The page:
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Serengeti III: lost lion cub, pond life, croc, leopard

What an amazing afternoon!


View Baby Boomers - Tanzania 2020 on Grete Howard's travel map.

Serengeti Visitors Centre

Always busy at lunchtime, we get the last free picnic table in the grounds. The place may be commercialised, but it has a very decent toilet block these days, and there are always lots of birds, rock hyraxes and lizards around to amuse us.

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D'Arnaud's Barbet

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Grey Headed Social Weaver

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Rock Hyrax

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Hildebrand Starling

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Speckled Fronted Weaver

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Mwanza Flat Headed Rock Agama

Once we have finished eating, we move on “to see what else nature has to offer us” - Malisa's favourite saying.

Warthog

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He looks like he is smiling

Impala

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This poor guy has a bad limp and barely gets out of the way of the passing car.

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I fear he will come a cropper sooner rather than later.

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Pond Life

We spend a long time watching the comings and goings at a small pond.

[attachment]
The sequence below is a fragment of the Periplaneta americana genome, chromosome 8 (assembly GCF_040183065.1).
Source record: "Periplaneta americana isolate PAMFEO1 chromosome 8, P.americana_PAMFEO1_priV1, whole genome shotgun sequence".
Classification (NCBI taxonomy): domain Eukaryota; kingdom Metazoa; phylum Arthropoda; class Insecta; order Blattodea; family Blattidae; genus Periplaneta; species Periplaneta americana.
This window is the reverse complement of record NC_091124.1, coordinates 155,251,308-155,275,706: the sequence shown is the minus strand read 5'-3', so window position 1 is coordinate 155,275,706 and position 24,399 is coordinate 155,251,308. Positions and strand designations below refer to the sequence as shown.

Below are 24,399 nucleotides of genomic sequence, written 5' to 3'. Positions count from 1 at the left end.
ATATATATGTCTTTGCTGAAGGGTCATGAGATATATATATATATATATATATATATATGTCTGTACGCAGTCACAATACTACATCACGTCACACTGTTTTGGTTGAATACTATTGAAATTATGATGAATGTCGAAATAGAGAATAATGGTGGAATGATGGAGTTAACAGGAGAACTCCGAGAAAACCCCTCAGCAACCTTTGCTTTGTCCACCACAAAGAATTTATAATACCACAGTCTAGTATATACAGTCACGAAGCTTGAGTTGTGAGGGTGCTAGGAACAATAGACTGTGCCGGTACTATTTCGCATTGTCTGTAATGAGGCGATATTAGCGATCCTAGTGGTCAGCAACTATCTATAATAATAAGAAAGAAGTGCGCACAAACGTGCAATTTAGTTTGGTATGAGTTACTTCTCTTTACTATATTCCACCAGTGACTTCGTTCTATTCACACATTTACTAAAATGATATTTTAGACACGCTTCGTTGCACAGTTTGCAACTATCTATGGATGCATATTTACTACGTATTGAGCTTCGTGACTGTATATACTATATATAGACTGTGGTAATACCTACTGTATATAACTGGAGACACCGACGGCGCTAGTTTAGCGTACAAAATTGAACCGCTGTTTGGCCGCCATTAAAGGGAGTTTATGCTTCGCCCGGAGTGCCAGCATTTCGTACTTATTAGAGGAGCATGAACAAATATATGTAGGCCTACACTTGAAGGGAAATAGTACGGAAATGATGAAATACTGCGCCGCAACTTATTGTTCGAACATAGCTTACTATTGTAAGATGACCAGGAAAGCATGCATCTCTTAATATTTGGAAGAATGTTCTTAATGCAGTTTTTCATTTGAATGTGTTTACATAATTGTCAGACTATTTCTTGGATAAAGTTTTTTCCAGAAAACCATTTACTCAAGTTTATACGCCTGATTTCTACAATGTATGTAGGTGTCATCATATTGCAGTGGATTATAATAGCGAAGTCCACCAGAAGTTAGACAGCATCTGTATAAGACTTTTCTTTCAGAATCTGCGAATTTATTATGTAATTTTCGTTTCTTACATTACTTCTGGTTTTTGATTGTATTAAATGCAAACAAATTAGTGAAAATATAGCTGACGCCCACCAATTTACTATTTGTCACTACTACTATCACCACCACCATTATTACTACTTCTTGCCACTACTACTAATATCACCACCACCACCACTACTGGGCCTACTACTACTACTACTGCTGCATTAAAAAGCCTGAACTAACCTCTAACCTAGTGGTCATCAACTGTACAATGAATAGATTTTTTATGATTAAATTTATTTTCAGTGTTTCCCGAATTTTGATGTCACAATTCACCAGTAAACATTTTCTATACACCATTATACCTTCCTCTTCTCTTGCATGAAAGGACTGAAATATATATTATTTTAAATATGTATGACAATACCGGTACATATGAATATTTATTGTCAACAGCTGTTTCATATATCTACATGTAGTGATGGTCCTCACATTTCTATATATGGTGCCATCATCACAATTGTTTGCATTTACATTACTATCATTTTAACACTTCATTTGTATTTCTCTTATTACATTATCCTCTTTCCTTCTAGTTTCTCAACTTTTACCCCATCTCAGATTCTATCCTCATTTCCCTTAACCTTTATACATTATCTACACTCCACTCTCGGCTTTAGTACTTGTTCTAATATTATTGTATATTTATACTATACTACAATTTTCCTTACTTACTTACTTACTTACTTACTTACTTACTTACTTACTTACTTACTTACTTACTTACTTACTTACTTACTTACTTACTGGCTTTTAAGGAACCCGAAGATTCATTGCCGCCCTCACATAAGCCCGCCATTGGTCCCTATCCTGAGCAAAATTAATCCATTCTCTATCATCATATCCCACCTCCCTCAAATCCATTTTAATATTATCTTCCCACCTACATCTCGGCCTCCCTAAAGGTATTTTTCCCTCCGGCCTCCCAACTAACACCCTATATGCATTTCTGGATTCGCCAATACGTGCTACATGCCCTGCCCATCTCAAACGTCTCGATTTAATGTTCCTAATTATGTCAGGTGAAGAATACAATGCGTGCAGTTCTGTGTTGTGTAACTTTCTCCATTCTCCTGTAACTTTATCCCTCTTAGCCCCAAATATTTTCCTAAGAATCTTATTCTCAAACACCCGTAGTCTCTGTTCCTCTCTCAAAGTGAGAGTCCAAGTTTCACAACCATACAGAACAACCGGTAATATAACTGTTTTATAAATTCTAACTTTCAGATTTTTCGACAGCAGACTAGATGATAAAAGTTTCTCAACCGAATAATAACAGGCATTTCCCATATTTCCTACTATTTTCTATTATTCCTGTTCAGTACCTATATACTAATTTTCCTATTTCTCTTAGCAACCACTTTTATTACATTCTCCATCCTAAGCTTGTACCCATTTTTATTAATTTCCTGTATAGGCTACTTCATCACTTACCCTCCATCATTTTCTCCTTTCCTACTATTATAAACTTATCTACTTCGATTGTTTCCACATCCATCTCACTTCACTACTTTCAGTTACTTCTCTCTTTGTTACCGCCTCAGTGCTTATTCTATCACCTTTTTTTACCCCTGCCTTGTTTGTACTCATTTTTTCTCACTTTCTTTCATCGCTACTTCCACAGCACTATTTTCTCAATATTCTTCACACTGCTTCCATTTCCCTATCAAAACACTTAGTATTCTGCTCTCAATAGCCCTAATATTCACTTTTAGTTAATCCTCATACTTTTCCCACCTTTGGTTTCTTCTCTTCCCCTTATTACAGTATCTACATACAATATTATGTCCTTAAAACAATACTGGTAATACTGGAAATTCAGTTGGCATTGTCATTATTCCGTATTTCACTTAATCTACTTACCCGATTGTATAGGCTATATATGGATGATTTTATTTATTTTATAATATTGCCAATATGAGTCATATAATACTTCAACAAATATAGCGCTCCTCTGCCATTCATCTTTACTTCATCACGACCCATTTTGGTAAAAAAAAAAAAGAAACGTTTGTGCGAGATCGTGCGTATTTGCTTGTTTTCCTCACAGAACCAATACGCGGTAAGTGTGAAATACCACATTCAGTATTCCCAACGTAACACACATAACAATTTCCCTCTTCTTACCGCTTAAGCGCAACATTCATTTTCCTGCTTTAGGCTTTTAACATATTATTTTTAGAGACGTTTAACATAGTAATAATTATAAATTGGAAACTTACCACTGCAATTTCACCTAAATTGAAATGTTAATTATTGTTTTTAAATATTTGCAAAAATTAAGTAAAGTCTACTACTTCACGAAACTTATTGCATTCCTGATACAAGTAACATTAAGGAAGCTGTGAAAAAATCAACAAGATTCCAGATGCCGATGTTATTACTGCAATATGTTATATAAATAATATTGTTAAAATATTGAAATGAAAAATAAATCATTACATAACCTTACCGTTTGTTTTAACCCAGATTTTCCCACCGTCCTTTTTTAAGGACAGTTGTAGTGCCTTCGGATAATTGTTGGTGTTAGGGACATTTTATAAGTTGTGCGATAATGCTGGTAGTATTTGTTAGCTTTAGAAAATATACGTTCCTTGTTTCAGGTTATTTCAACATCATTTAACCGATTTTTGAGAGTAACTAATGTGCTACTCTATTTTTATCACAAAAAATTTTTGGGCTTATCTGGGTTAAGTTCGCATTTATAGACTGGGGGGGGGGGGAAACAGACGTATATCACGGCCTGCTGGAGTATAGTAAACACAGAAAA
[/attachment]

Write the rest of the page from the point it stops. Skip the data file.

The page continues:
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Grey Heron

A baby baboon has found a bottle top that someone has dropped. He hope he doesn't choke on it.

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Big Bertha* tries to get inside the nostrils of a hippo (*my 600mm lens)

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Spur Wing Plover

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Marabou Stork

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"Look into my eyes..."

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Another Grey Heron

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Three Banded Plover

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A Rueppell's Long Tailed Glossy Starling shows off his beautiful feathers

He later also shows off his singing voice – he's a bit of an extrovert, this one.

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Black Crake

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Marabou Stork

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Nile Crocodile

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Blacksmith Plover

Olive Baboons

Nearby a family of baboons eat their way through the vegetation.

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We reluctantly tear ourselves away from all the activities that are going on here by the water's edge, and move on to pastures new.

Banded Mongoose

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A young giraffe

The sky is dark and foreboding and a sudden gust of wind blows across the savannah. Are we in for a storm?

Dik Dik

I love how names in Swahili are very often repeated, such as Dik Dik. These, the smallest of Tanzania's antelopes, mate for life, and when you see one of them, there is usually another one nearby - here you can see his mate in the bushes behind.

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Lion Cub